ECU's Parker Byrd becomes 1st D-I player w/ prosthesis, seeks 'to share His light'

College sports history was made Friday night in Greenville, North Carolina, in the eighth inning of the No. 11 East Carolina baseball team’s 16-2 season-opening victory against Rider.

Parker Byrd, a redshirt freshman for the Pirates who had part of his right leg amputated after a boating accident in 2022, stepped to the plate as a pinch hitter. The momentous occasion was not only Byrd’s first career at-bat, but it marked the first time a Division-I baseball player has ever competed on a prosthetic leg.

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Byrd ultimately drew a five-pitch walk during the at-bat and was subsequently replaced by a pinch runner. On his way back to the dugout, he received his second standing ovation from an opening-day record crowd (5,221) at Clark-LeClair Stadium.

“Chill bumps, man, it’s absolutely phenomenal,” Byrd said on the field following the victory. “This crowd, these fans, these people, my family, my teammates, coaches, I really cannot be more thankful and blessed to be in the opportunity I am today. People believing in me, it’s unreal. I really can’t put it into words.”

He had the rest of the weekend off as ECU went on to sweep the three-game series with a pair of 7-0 victories on Saturday and Sunday. Still, Byrd was the talk of the weekend. ECU head coach Cliff Godwin revealed in an interview after the sweep that each Pirate player has a patch on the side of their caps honoring Byrd.

“It’s the Parker Byrd patch,” Godwin said. “We have it on our hats because what that guy’s doing for a lot of people — the inspiration, the tenacity he shows up with every single day — is obviously very special.”

Byrd — a Laurinburg, North Carolina, native — dreamed of one day playing baseball in the purple and gold. It seemed to be coming to pass, as he committed to the Pirates during his freshman year at Scotland County High School. Yet on July 23, 2022, while enjoying the summer after high school graduation and preparing to enroll at ECU, his plans came screeching to a halt.

On that fateful day, Byrd and his friends had taken a boat out on Bath Creek in North Carolina. A normal day of leisure quickly turned to panic when Byrd and one of his friends were thrown off an inner tube being pulled behind the boat, and Byrd got tangled in the rope that connected the inner tube to the boat. The rope then caught in the propeller, which began pulling Byrd toward the boat, and soon, into the spinning blades.

“I remember the whole thing,” Byrd told the Washington Daily News last March. “The pain hit me in the ambulance, but I felt God’s presence and I somehow knew it wasn’t my time just yet.”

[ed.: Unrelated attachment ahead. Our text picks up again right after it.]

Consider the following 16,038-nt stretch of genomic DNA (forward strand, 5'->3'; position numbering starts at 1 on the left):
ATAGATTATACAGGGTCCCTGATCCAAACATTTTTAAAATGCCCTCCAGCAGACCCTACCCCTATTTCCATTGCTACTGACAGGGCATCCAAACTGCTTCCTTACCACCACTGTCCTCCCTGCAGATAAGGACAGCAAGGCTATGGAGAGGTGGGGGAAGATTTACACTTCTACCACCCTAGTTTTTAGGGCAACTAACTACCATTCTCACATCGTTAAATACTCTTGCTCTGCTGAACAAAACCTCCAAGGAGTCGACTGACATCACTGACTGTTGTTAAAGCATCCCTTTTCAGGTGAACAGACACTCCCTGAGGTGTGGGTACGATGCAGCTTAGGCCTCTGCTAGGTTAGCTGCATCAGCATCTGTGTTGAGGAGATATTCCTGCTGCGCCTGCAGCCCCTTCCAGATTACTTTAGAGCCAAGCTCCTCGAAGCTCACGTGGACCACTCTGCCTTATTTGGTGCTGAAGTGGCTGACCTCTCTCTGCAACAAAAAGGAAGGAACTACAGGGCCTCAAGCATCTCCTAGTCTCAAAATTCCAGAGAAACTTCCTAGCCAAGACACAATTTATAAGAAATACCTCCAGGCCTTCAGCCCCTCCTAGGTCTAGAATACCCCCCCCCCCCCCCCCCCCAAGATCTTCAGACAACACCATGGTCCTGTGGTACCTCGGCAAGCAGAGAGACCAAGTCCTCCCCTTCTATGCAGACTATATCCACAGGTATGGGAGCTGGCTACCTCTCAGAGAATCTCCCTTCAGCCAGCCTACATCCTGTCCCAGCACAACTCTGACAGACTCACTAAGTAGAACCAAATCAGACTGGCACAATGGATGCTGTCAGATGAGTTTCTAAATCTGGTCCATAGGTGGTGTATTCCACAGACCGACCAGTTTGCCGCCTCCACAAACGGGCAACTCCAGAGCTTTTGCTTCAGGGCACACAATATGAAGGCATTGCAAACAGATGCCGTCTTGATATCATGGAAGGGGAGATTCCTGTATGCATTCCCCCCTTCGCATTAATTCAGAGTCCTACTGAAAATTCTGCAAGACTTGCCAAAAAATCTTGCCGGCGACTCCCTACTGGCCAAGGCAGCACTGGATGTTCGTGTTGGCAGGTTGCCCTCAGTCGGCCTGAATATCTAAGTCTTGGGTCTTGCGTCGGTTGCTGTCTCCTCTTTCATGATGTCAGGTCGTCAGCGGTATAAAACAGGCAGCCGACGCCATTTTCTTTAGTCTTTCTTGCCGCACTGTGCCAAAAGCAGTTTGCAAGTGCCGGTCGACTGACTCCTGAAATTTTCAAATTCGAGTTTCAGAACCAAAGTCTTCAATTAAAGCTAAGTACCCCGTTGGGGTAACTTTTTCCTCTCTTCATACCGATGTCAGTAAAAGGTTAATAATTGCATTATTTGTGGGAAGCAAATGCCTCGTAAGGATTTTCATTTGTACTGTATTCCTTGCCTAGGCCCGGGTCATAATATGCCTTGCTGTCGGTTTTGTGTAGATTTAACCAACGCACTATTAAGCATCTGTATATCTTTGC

Doctors worked tirelessly to save his leg, yet after 22 surgeries in 45 days, it was clear that amputation just below the knee was the only option. Such news would bring many athletes to despair, but not Byrd. He had an unquenchable peace that surpassed all understanding.

“[God] is the reason I am here today,” Byrd told Sports Spectrum last year. “God definitely chooses people to shine His light through, and I am honored that I get the chance to share His light.”

A prayer vigil in his honor resulted in several people coming to faith, and Byrd realized acutely that God was at work in his injury. He knew that trying to return to the field with his prosthesis would require determination, perseverance and countless hours of rehab. At the same time, he knew he had a platform to leverage for God’s glory.

Byrd missed all of last season recovering, yet always with his sights set on 2024. Godwin, himself a follower of Christ, stayed faithful to his commitment to Byrd and allowed him to stay on a scholarship.

“I hit almost every day and do strength and rehab workouts sometimes twice a day,” Byrd told the Washington Daily News. “… It’s a step-by-step process, but I’ve come a long way. My family, coaches and teammates have played a huge role in my recovery by supporting me every step of the way. God let me live for a reason and it’s my responsibility to show His light to others.”


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Byrd’s faith and infectious positivity from the sidelines helped spur the Pirates on to a successful 2023 season; they finished 47-19 before bowing out in the NCAA Tournament’s Charlottesville Regional.

Now, with Byrd able to be an inspiration not just from the dugout but from the field itself, hopes are again high in Greenville. He and his teammates are dreaming of making the program’s first-ever College World Series appearance.

The No. 11 Pirates will go for their fourth straight win to begin the season when they travel to take on Campbell (2-1) on Tuesday at 5 p.m. ET.

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